Baltimore Sun

Police helicopters and what they're doing ..

I get asked constantly what the Baltimore police helicopter is doing flying or hovering over a neighborhood. It's a near impossible question to answer because pilots of the city chopper, named Foxtrot, patrol like any officer in a car. They fly over and look for things and may hover over a routine car stop to watch over the officer or help in a car chase.

The other day in my neighborhood, a police officer arrested a man for being disorderly outside a bar and the helicopter hovered overhead to shine a spotlight on a dark street. Seeing that the officer was alone, the observer in the helicopter called for backup. That brough a half dozen police cars and all the neighbors came out, even though it ended up being the most ordinary of arrests.

I thought of that story when I spotted a statement from Mayland State Police on a particularly busy day for one of its MedEvac helicopters:



(Frederick, MD) – When some people see a Maryland State Police helicopter in the air, they might think the crew is peacefully flying above the frenetic fray of life as a patrol trooper, but often, State Police helicopter crews are moving from call to call just like their fellow troopers on the ground.


The rapid pace of a day in the life of a helicopter crew was demonstrated yesterday by the crew of Trooper 3, based in Frederick. Just before 10:00 a.m. yesterday, Trooper First Class Greg Lantz, a flight paramedic assigned to Trooper 3, was at the Frederick hangar when he monitored a police radio call for a serious motor vehicle crash in Libertytown. Based on his experience, TFC Lantz could tell responding medics would likely need a helicopter transport of the critically injured victim.  He notified State Police Pilot Russ Zullick and the two were in the aircraft and ready to fly when the call came in minutes later.

After lifting off from the crash scene in Libertytown, Pilot Zullick headed across Central Maryland towards the University of Maryland Shock Trauma Center while TFC Lantz provided emergency medical care to the patient in the back of the aircraft. While caring for the patient, TFC Lantz was also monitoring the radio and communicating with Pilot Zullick.

Moments before landing at Shock Trauma in Baltimore, TFC Lantz heard a police radio broadcast for an armed robbery and a police pursuit that was occurring in Montgomery County. Knowing the helicopter could provide vital police assistance, TFC Lantz notified his pilot and staff at Shock Trauma that they would be doing an immediate turnaround. Before the off-loaded patient's stretcher had reached the elevator doors at the Shock Trauma helipad, Trooper 3 was lifting off and heading to Montgomery County.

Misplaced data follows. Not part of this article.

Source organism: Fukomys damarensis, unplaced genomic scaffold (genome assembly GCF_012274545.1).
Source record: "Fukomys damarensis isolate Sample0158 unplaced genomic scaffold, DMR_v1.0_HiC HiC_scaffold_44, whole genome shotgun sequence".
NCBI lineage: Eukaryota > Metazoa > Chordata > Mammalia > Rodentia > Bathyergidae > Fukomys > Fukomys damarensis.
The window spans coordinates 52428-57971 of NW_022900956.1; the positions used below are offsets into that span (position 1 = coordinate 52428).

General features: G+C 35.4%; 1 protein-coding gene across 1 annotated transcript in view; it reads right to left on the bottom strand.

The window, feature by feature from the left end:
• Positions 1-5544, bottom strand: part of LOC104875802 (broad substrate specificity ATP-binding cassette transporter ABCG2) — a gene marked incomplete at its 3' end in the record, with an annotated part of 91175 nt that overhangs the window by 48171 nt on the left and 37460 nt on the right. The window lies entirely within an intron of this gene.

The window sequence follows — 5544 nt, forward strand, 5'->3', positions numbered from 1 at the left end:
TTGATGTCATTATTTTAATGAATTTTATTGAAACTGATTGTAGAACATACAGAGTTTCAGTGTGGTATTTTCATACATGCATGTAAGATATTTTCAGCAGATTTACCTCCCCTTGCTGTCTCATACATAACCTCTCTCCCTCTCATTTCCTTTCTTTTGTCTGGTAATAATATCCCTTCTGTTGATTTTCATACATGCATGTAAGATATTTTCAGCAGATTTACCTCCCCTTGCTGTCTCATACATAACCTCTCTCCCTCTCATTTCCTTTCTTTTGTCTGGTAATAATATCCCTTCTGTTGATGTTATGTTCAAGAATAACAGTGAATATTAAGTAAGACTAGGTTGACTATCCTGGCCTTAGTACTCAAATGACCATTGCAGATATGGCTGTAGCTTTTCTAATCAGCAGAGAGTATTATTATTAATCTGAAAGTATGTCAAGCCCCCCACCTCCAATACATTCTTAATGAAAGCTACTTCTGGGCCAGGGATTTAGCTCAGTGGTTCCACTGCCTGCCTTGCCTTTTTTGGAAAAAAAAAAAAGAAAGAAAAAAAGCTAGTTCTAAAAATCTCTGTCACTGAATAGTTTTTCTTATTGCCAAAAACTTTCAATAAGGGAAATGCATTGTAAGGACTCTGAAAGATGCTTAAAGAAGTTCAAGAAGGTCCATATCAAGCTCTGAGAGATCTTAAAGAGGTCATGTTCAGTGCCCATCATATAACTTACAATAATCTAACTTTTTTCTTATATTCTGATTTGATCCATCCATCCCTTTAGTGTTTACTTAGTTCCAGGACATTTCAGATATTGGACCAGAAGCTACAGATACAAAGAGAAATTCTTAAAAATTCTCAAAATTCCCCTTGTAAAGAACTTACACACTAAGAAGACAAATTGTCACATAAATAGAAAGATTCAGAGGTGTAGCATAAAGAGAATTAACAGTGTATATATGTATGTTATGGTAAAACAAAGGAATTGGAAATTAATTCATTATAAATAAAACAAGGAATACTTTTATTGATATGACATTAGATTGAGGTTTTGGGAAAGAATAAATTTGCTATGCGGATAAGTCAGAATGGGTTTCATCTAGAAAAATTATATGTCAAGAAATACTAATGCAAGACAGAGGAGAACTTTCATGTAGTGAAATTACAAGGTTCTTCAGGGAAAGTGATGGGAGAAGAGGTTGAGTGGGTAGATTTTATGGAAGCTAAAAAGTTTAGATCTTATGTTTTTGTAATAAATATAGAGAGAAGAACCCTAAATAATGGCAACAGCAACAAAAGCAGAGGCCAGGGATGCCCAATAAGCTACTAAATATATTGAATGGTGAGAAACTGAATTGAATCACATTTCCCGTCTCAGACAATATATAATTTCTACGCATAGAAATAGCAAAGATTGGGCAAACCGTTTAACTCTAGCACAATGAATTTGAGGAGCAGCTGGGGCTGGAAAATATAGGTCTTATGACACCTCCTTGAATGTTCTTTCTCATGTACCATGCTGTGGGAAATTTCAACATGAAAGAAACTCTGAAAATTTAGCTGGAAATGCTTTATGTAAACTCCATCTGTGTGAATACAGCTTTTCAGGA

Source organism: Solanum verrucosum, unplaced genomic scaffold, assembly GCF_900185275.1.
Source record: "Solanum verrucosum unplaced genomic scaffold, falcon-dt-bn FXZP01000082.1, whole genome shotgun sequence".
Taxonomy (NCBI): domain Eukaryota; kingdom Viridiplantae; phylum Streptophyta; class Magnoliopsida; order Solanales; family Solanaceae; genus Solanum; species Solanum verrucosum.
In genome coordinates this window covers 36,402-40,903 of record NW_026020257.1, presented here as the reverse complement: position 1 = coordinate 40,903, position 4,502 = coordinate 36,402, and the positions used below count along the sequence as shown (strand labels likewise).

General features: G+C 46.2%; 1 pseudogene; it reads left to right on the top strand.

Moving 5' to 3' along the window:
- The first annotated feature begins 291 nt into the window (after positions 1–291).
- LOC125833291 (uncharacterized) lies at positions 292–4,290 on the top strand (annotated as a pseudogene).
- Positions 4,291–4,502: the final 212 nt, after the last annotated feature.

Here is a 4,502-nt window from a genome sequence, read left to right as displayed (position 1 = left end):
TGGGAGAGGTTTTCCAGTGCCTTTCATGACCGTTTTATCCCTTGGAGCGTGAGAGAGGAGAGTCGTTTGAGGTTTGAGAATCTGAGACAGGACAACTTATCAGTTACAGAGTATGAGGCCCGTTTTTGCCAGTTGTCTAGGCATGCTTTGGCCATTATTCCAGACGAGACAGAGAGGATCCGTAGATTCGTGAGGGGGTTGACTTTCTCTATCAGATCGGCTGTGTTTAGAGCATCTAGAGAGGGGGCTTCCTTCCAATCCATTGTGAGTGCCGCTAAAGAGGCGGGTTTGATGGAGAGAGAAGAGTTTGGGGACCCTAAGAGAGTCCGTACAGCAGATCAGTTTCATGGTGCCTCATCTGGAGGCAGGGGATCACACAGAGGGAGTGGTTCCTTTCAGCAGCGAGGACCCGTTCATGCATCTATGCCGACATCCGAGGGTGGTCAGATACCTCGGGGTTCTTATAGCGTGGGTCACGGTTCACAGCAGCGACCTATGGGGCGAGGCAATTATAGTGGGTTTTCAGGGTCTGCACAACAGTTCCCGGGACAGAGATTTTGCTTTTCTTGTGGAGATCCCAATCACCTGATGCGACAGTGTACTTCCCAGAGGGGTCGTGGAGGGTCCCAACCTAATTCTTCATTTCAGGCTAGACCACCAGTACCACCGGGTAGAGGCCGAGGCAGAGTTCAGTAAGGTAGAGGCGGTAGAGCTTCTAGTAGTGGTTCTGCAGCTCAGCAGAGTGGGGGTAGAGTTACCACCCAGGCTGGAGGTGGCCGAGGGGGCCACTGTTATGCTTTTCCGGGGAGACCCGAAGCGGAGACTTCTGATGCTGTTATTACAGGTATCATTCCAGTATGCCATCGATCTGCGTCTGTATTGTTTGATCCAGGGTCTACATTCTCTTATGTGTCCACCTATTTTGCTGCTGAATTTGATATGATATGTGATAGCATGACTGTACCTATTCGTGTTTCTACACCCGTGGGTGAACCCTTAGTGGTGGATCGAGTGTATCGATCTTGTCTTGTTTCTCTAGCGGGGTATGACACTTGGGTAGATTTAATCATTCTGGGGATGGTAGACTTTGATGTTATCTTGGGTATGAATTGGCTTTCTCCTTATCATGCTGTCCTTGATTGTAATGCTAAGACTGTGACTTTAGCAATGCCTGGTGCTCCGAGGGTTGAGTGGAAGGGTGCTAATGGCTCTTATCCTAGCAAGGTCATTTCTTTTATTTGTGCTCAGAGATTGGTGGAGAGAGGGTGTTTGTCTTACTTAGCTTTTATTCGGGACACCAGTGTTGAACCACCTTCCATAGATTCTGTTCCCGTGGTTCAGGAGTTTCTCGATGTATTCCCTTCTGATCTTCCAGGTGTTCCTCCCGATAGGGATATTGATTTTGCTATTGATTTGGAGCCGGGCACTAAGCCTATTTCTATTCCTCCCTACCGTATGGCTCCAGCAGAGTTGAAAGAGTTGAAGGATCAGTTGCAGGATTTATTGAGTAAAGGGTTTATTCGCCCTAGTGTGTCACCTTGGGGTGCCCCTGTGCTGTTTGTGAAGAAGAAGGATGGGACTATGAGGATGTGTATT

Within minutes, TFC Lantz was actively monitoring the on-going police pursuit and was providing information to the crew of State Police helicopter Trooper 2, which had been dispatched from Southern Maryland to assist. As they approached the scene in Montgomery County, TFC Lantz learned a shooting had occurred and a person was wounded.

Pilot Zullick landed Trooper 3 at the scene and TFC Lantz provided medical assistance along with the ambulance crew already on the scene. After completing a delicate and critical medical procedure, TFC Lantz radioed that Trooper 3 would be transporting the person with the gunshot wound to Shock Trauma. A medic from Montgomery County joined the crew of Trooper 3 for the flight to Baltimore and helped care for the patient.  Less than an hour after delivering their first patient to Shock Trauma, the crew of Trooper 3 was landing again with their second patient of the day.

"The missions Trooper 3 were involved in during just a short period of time yesterday exemplify the versatility of our multi-mission aircraft, as well as the important support our helicopter crews provide to first responders on the ground," Major A. J. McAndrew, Commander of the Maryland State Police Aviation Command said. "The expertise of our helicopter crews enables them to readily switch roles from providing aerial surveillance support to providing rescue services, emergency medical care, and aerial medical evacuation without missing a beat, or more importantly, wasting precious minutes which can be so important to a critically injured person's survival."